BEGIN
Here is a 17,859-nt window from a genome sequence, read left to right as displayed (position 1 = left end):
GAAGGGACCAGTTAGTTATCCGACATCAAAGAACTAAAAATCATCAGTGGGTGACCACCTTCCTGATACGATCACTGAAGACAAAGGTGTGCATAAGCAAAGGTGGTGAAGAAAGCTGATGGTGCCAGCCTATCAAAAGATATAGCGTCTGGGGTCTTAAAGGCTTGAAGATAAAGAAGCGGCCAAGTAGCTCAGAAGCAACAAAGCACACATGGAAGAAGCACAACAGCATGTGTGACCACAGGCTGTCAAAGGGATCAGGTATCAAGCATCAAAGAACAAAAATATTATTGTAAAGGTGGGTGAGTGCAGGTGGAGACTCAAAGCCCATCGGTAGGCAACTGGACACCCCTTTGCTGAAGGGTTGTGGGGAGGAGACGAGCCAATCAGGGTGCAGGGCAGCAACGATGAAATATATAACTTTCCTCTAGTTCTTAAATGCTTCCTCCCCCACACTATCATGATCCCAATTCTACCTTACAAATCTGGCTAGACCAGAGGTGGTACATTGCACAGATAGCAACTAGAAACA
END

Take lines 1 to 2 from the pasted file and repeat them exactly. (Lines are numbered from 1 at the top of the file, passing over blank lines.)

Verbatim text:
Here is a 17,859-nt window from a genome sequence, read left to right as displayed (position 1 = left end):
GAAGGGACCAGTTAGTTATCCGACATCAAAGAACTAAAAATCATCAGTGGGTGACCACCTTCCTGATACGATCACTGAAGACAAAGGTGTGCATAAGCAAAGGTGGTGAAGAAAGCTGATGGTGCCAGCCTATCAAAAGATATAGCGTCTGGGGTCTTAAAGGCTTGAAGATAAAGAAGCGGCCAAGTAGCTCAGAAGCAACAAAGCACACATGGAAGAAGCACAACAGCATGTGTGACCACAGGCTGTCAAAGGGATCAGGTATCAAGCATCAAAGAACAAAAATATTATTGTAAAGGTGGGTGAGTGCAGGTGGAGACTCAAAGCCCATCGGTAGGCAACTGGACACCCCTTTGCTGAAGGGTTGTGGGGAGGAGACGAGCCAATCAGGGTGCAGGGCAGCAACGATGAAATATATAACTTTCCTCTAGTTCTTAAATGCTTCCTCCCCCACACTATCATGATCCCAATTCTACCTTACAAATCTGGCTAGACCAGAGGTGGTACATTGCACAGATAGCAACTAGAAACA